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Brominated and organophosphate flame retardants target different neurodevelopmental stages, characterized with embryonic neural stem cells and neuronotypic PC12 cells.

Publication ,  Journal Article
Slotkin, TA; Skavicus, S; Stapleton, HM; Seidler, FJ
Published in: Toxicology
September 2017

In addition to their activity as endocrine disruptors, brominated and organophosphate flame retardants are suspected to be developmental neurotoxicants, although identifying their specific mechanisms for that activity has been elusive. In the current study, we evaluated the effects of several flame retardants on neurodifferentiation using two in vitro models that assess distinct "decision nodes" in neural cell development: embryonic rat neural stem cells (NSCs), which evaluate the origination of neurons and glia from precursors, and rat neuronotypic PC12 cells, which characterize a later stage where cells committed to a neuronal phenotype undergo neurite outgrowth and neurotransmitter specification. In NSCs, both brominated and organophosphate flame retardants diverted the phenotype in favor of glia and away from formation of neurons, leading to an increased glia/neuron ratio, a common hallmark of the in vivo effects of neurotoxicants. For this early decision node, the brominated flame retardants were far more potent than the organophosphates. In PC12 cells, the brominated flame retardants were far less effective, whereas tris (1,3-dichloro-2-propyl) phosphate, an organophosphate, was more effective. Thus, the two classes of flame retardants differentially impact the two distinct vulnerable periods of neurodifferentiation. Furthermore, the effects on neurodifferentiation were separable from outright cytotoxicity, an important requirement in establishing a specific effect of these agents on neural cell development. These results reinforce the likelihood that flame retardants act as developmental neurotoxicants via direct effects on neural cell differentiation, over and above other activities that can impact nervous system development, such as endocrine disruption.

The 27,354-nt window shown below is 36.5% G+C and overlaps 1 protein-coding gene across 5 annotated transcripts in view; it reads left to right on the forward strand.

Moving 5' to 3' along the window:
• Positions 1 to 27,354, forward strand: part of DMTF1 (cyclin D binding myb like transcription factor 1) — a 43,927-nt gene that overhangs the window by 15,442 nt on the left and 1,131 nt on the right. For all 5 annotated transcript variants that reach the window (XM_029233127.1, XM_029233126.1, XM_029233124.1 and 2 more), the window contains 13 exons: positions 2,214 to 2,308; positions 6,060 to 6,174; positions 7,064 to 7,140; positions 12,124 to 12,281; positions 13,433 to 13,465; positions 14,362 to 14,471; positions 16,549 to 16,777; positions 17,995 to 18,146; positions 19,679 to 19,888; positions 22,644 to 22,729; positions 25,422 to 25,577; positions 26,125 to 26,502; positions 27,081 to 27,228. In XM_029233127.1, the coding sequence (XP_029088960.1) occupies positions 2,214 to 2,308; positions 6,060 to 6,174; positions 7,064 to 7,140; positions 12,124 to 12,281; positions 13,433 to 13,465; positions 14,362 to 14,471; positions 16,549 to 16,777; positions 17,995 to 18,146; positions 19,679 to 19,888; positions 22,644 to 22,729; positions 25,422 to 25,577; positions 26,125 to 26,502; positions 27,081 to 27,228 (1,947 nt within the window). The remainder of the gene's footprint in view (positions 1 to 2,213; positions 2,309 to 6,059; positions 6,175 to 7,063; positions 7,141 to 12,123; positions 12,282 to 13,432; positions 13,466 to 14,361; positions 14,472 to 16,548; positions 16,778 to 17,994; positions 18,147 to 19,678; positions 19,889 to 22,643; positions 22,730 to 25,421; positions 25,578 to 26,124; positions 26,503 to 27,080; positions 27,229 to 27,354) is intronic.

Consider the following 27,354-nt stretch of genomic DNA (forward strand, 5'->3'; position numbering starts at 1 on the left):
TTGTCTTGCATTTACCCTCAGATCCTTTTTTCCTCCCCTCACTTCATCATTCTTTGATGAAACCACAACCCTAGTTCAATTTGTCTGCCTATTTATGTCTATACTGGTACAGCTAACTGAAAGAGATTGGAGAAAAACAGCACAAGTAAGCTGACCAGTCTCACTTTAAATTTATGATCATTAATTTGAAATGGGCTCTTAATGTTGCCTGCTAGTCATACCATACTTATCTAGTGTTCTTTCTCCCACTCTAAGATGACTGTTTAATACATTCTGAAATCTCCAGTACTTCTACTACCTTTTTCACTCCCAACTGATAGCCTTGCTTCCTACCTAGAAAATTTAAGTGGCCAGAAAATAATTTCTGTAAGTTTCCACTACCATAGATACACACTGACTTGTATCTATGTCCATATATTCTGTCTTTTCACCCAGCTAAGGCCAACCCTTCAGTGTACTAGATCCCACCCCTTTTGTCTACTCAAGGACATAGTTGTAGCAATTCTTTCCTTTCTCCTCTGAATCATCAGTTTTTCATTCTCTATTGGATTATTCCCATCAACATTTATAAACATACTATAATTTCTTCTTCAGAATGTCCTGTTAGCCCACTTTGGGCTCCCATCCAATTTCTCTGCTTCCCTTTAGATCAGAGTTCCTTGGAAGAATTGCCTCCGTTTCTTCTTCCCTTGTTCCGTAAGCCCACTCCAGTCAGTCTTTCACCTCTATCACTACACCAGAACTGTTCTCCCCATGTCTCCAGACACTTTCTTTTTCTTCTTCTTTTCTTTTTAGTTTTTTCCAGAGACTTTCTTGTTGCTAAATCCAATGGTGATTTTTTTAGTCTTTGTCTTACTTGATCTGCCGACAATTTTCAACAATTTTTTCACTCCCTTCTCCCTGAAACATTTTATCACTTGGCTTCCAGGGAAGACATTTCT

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Published In

Toxicology

DOI

EISSN

1879-3185

ISSN

0300-483X

Publication Date

September 2017

Volume

390

Start / End Page

32 / 42

Related Subject Headings

  • Toxicology
  • Risk Assessment
  • Rats
  • Polybrominated Biphenyls
  • Phenotype
  • PC12 Cells
  • Organophosphorus Compounds
  • Neurotoxicity Syndromes
  • Neuroglia
  • Neurogenesis
 

Citation

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Slotkin, T. A., Skavicus, S., Stapleton, H. M., & Seidler, F. J. (2017). Brominated and organophosphate flame retardants target different neurodevelopmental stages, characterized with embryonic neural stem cells and neuronotypic PC12 cells. Toxicology, 390, 32–42. https://doi.org/10.1016/j.tox.2017.08.009
Slotkin, Theodore A., Samantha Skavicus, Heather M. Stapleton, and Frederic J. Seidler. “Brominated and organophosphate flame retardants target different neurodevelopmental stages, characterized with embryonic neural stem cells and neuronotypic PC12 cells.Toxicology 390 (September 2017): 32–42. https://doi.org/10.1016/j.tox.2017.08.009.
Slotkin, Theodore A., et al. “Brominated and organophosphate flame retardants target different neurodevelopmental stages, characterized with embryonic neural stem cells and neuronotypic PC12 cells.Toxicology, vol. 390, Sept. 2017, pp. 32–42. Epmc, doi:10.1016/j.tox.2017.08.009.
Journal cover image

Published In

Toxicology

DOI

EISSN

1879-3185

ISSN

0300-483X

Publication Date

September 2017

Volume

390

Start / End Page

32 / 42

Related Subject Headings

  • Toxicology
  • Risk Assessment
  • Rats
  • Polybrominated Biphenyls
  • Phenotype
  • PC12 Cells
  • Organophosphorus Compounds
  • Neurotoxicity Syndromes
  • Neuroglia
  • Neurogenesis